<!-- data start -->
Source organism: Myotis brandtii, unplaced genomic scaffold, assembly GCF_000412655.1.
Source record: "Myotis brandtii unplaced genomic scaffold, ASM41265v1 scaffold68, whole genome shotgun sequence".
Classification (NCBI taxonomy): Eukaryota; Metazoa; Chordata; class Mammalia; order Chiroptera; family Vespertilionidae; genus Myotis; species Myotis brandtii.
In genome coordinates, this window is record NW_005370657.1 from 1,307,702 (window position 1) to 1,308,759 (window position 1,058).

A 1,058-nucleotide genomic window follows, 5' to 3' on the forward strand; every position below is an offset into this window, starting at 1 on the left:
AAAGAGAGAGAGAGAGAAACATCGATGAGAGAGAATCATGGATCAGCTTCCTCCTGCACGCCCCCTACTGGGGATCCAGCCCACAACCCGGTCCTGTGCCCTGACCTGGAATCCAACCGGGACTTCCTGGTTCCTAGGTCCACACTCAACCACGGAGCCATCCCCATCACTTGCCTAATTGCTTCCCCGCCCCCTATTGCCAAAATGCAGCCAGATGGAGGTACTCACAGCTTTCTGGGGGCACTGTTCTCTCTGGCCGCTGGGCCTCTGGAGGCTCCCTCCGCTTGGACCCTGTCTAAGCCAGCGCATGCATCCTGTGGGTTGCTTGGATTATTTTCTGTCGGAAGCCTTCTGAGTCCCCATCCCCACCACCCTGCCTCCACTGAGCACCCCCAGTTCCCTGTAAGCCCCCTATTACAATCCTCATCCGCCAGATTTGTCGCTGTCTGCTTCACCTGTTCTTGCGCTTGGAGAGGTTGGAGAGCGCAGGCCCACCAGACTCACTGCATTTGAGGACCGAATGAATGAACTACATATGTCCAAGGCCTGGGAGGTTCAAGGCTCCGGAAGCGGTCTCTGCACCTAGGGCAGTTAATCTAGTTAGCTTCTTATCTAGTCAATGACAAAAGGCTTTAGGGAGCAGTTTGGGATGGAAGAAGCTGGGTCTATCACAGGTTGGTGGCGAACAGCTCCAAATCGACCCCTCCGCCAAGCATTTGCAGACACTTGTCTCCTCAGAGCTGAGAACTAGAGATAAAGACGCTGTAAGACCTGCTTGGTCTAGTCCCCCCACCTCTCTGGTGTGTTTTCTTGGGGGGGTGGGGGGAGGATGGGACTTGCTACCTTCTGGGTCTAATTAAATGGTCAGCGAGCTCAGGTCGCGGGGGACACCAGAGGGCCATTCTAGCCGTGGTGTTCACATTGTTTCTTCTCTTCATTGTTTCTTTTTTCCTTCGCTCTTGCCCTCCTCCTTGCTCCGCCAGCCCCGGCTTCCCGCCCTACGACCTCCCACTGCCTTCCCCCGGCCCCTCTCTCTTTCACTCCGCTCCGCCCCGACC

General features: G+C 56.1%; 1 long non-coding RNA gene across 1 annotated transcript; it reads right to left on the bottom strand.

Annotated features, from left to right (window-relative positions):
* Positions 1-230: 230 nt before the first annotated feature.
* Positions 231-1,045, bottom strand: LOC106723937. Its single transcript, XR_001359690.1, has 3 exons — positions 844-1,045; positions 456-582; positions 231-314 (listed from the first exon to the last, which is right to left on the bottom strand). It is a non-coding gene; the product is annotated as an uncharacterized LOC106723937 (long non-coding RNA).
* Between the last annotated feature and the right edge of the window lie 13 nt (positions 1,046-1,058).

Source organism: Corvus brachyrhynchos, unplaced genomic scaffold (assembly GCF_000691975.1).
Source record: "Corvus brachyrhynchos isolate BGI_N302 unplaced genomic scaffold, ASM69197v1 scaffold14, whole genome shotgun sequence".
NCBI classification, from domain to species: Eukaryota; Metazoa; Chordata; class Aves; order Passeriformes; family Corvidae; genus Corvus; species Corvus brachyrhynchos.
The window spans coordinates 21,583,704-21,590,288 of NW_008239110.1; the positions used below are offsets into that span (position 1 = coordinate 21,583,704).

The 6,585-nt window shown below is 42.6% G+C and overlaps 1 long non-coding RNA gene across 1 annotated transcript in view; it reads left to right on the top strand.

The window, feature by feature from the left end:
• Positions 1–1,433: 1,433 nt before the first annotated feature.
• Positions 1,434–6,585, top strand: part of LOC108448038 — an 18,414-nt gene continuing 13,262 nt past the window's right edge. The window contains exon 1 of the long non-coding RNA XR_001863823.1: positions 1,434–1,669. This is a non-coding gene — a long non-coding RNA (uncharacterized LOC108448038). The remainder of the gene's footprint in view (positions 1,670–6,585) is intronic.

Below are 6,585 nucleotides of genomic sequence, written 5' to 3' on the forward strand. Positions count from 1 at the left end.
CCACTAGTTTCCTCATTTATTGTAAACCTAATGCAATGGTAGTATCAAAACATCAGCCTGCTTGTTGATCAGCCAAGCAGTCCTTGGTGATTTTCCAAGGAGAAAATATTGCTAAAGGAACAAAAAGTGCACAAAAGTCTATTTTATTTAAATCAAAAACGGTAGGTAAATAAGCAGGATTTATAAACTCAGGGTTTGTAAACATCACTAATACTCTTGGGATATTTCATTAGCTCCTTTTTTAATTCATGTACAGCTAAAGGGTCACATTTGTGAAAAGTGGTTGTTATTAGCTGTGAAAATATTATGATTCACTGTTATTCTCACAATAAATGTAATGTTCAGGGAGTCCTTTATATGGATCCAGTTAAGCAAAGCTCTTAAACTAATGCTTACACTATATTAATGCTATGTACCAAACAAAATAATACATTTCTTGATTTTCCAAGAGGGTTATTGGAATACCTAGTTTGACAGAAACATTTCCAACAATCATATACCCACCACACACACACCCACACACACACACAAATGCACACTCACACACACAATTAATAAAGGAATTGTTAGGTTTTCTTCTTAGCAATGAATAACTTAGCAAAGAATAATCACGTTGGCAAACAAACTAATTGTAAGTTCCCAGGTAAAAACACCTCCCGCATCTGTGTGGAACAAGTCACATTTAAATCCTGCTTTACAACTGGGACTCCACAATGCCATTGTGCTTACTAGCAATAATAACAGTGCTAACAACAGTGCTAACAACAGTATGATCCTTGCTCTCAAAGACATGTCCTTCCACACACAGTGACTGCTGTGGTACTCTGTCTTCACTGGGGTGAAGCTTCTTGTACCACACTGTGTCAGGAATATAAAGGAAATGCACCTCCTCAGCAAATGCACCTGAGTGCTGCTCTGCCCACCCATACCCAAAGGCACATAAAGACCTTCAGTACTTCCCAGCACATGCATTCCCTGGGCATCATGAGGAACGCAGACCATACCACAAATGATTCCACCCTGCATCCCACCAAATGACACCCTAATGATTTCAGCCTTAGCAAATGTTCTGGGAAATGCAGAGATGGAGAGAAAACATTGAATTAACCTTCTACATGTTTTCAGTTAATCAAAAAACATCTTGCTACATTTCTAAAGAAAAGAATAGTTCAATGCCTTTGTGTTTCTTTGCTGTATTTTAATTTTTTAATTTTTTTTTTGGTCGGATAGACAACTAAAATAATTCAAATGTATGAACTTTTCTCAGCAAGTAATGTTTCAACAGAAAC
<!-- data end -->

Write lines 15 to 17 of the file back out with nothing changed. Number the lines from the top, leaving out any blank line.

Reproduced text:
The window spans coordinates 21,583,704-21,590,288 of NW_008239110.1; the positions used below are offsets into that span (position 1 = coordinate 21,583,704).

The 6,585-nt window shown below is 42.6% G+C and overlaps 1 long non-coding RNA gene across 1 annotated transcript in view; it reads left to right on the top strand.

The window, feature by feature from the left end: